I have blogged before regarding how to Identify Application vs Network Performance Issues using SQL Server Dynamic Management Views (DMV). You do have some further diagnostics as well as optimizations you can perform to drill down into the network issue and address it.
Once you have used sys.dm_os_wait_stats to identify that the top wait_type is ASYNC_NETWORK_IO you know you have a problem either with the client side of the application or the network. To drill down further, you should check SQL Server sys.configurations for the network packet size. The network packet size is not actually affecting the network layer, but changes the size of the Tabular Data Stream (TDS) packets which are then sent to TCP/IP for transmission. TDS packet size can be set from 512 bytes up to 32KB and your assumption may be that the larger the packet size, the faster your data will move. The primary consideration in allocating the TDS packet size is memory utilization so you’ll want to consider this when setting it. Some people like to match the TDS packet size to the MTU, while others simply test different TDS packet settings until they reach a level that balances memory utilization with performance requirements.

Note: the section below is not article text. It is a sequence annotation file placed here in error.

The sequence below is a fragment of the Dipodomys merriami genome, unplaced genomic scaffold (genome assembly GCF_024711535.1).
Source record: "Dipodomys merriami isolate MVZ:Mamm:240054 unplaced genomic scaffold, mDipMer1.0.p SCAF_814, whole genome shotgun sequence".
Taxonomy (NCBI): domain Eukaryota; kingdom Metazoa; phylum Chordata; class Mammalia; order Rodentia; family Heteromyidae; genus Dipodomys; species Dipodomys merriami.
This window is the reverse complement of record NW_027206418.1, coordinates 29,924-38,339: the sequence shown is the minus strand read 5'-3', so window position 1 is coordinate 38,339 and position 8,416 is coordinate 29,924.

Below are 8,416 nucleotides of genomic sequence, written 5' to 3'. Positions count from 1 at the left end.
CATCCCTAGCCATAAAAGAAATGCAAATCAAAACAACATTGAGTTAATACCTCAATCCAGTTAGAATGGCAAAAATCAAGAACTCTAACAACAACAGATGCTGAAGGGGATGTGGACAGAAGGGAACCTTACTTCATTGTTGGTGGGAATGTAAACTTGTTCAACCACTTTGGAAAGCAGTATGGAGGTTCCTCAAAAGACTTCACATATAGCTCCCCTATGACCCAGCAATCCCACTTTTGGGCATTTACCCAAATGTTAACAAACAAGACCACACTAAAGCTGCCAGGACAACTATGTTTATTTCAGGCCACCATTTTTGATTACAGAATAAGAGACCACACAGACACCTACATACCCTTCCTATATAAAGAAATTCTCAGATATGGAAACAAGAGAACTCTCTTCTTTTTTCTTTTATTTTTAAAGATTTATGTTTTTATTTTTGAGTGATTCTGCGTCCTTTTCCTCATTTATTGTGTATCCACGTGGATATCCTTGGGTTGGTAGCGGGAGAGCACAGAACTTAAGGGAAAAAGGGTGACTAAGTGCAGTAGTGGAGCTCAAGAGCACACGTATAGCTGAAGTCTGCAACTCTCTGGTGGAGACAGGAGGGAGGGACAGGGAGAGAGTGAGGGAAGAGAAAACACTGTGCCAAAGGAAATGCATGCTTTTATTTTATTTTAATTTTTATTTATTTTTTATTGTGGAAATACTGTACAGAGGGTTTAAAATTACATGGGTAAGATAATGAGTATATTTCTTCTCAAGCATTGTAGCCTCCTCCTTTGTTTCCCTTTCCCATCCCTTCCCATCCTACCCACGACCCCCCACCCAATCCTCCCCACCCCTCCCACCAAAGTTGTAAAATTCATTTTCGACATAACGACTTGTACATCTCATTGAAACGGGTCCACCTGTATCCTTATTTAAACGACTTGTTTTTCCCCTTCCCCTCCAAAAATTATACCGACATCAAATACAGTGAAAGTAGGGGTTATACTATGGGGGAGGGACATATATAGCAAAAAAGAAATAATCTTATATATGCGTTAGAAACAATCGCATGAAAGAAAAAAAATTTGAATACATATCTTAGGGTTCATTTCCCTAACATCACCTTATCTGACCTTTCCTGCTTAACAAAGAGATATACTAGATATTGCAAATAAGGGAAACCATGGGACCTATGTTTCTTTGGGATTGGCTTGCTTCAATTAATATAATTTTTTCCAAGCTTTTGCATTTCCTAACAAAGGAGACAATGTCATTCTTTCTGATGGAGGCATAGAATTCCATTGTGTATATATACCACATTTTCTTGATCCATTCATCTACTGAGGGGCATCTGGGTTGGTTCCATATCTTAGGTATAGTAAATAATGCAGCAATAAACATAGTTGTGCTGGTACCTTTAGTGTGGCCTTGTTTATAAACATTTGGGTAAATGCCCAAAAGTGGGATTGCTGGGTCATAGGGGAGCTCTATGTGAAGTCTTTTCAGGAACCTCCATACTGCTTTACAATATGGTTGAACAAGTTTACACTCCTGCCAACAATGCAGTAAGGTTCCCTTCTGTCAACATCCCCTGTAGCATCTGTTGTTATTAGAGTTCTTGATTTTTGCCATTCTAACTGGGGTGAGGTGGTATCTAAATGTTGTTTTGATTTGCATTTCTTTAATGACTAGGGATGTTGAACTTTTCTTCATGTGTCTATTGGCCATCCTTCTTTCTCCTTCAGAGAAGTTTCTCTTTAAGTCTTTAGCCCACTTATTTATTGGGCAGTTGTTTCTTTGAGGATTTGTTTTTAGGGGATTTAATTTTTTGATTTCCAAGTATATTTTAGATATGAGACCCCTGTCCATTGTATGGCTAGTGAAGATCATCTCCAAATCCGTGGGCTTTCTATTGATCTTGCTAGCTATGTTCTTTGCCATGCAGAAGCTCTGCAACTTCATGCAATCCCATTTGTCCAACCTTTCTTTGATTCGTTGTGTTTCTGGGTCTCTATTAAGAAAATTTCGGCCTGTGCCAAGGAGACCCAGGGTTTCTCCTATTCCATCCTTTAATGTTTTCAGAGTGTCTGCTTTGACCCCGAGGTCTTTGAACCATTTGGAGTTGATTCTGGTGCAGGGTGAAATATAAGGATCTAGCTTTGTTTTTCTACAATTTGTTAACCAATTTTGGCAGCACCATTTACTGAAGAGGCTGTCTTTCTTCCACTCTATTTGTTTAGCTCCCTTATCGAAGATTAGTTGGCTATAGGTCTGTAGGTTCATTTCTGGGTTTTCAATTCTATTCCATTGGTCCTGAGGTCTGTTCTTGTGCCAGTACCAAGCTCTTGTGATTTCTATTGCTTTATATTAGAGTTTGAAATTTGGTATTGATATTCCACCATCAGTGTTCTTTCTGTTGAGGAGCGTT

While it is good to optimize your TDS packet size, you still may have network pipe issues. To get more detail on how to query and optimize TDS packet sizing as well as addressing SQL Server network performance, check out DBA Tactics for Optimizing SQL Server Network Performance a relevant white paper, from NitroAccelerator Corporation. This can help you not only diagnose the problem, but offers several solutions to address it quickly and cost effectively.
Reference: Pinal Dave (https://blog.sqlauthority.com)